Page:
- 61 Diefenbunker, 3911 Carp Rd, Carp, Ontario, Canada, ☏ , toll-free: . Atomic bomb shelter built in 1959-61 (during the cold war Diefenbaker era) at the now-closed Canada Forces Station Carp as an Emergency Government Headquarters to house Canadian leaders during a nuclear attack. Now open as Canada's Cold War Museum, the Diefenbunker appears in one scene in the 2002 film Sum of all Fears. Carp is in a rural area of West Carleton, west of Ottawa.
- 62 Kelvedon Hatch Secret Nuclear Bunker, Kelvedon Hall Ln, Kelvedon Hatch, Brentwood, England. Decommissioned in 1992, this former British government 'emergency regional defence' site located below an inconspicuous bungalow now serves as a Cold War museum.
- 63 Underground Project 131 ("131"地下工程; "131" Dìxià gōngchéng), Gaoqiao Township (高桥镇) in Xianning in Hubei, China. A nuclear bunker and set of tunnels built in 1969 in order to provide shelter from a possible nuclear attack from the former USSR. Although now a museum, some visitors reported that non-Chinese nationals may not be allowed to visit; others just were asked to pay the double admission price.
- 64 The Bunker at the Greenbrier, USA, toll-free: . This nuclear bunker was built as a top secret relocation facility for Congress carved in the mountainside at one of America`s oldest resorts. Tours are about 90 minutes in length and pre-registration is required. Adults $34, youth $17 plus tax.
Nuclear weapon sites
- 65 Minuteman Missile National Historic Site, Interstate-90 exit 131, east of Wall (South Dakota), USA, ☏ . Daily 08:00-16:30 (visitor centre), closed weekends in winter. 1960s Delta-01 Launch Control Facility, Launch Facility/ Missile Silo: Delta-09, visitor centre with information on Cold War history. This Minuteman ICBM site 75 miles east of Rapid City South Dakota could rain down nuclear devastation six thousand miles away in 30 minutes. Guided free tours of launch control are available from the visitor centre but numbers are limited so large groups will need to book a few weeks ahead.
- 66 Strategic Missile Forces Museum, вул. Одеська, 121, Первомайськ, Миколаївська обл. (Pervomaisk, Mykolayiv Oblast, Ukraine), ☏ . Former missile base (46th Missile Nizhnedneprovsk Order of the October Revolution, Red Division). Samples of rocket engines, auxiliary vehicles, mock nuclear warhead. Missiles: SS-24 "Scalpel" silo-based and RS-20 missile (SS-18 "Satan"). Guided tours to Missile Forces Museum from Nikolaev Ukraine.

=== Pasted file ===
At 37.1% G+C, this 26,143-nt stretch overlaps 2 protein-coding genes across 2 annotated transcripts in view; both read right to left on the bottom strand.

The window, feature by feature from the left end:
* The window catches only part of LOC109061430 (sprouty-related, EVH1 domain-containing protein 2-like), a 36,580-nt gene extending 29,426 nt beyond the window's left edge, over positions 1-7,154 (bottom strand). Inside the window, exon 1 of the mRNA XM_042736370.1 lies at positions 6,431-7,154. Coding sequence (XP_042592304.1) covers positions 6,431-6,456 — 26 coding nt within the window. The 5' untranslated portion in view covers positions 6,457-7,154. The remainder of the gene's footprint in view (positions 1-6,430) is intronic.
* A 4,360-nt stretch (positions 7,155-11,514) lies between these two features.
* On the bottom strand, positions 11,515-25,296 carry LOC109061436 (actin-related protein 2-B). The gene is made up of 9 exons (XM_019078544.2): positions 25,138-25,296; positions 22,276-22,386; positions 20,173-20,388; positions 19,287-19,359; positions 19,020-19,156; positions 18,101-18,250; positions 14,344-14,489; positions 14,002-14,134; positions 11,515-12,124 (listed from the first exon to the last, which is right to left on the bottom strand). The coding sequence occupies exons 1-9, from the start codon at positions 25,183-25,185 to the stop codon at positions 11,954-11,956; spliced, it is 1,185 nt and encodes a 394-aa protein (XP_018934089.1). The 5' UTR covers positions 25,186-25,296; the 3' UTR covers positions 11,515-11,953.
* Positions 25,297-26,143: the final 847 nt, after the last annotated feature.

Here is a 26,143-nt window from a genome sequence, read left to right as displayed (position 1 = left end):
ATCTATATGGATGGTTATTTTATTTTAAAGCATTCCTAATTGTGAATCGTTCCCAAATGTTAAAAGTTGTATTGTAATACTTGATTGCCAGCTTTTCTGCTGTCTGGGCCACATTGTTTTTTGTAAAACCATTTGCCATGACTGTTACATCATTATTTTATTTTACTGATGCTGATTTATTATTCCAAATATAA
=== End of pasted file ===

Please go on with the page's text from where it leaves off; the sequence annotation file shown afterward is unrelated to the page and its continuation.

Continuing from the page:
- 67 . An incredible Soviet submarine graveyard can be seen here, with diesel and nuclear vessels literally dumped in the waters, some with intact nuclear reactors.
- 68 816 Nuclear Military Plant (816地下核工厂), Baitao Town, Fuling District, Chongqing, China (中国重庆涪陵区白涛镇) (catch a high-speed train from Chongqing North to Fuling North. From there, take bus no. 101 to Luojia Gardens (罗家花园) and then transfer to bus no. 208A or 208C to get to the destination). 09:00-17:30. An immense underground facility that was intended to be used for the production of nuclear weapons. Construction began in 1966 and was almost completed at the time the project was cancelled in 1984. Since no plutonium or other radioactive materials were processed here, it is safe for visitors. Unlike other nuclear sites in China, the 816 Nuclear Military Plant is open to both Chinese and foreign visitors. ¥60.
Nuclear waste is a big headache in all nuclear applications as it remains dangerous for timespans humans cannot generally oversee. There are various philosophies as to what to do with the waste, including putting it into abandoned salt mines as salt has high stability to waste heat (nuclear waste produces a lot of heat) and salt tends to naturally seal cavities. However, salt is vulnerable to water entering and there is the danger of that water connecting to groundwater, as has happened at several salt mines.
- 69 Asse II, ✉ email@example.com. This site, a disused salt mine, was used as a nuclear repository for weakly radioactive material by West Germany - perhaps in part due to lying close to the former German-German border - but has subsequently had major problems with entering water. There is political consensus to remove the waste when safe, but there are still questions as to how this is to occur and when. You can get tours of parts of the site, including underground parts.
- 70 Morsleben radioactive waste repository, ✉ firstname.lastname@example.org. The nuclear waste disposal site of East Germany (again, sited - perhaps by chance, perhaps not - close to the former border with West Germany) that remained in use after reunification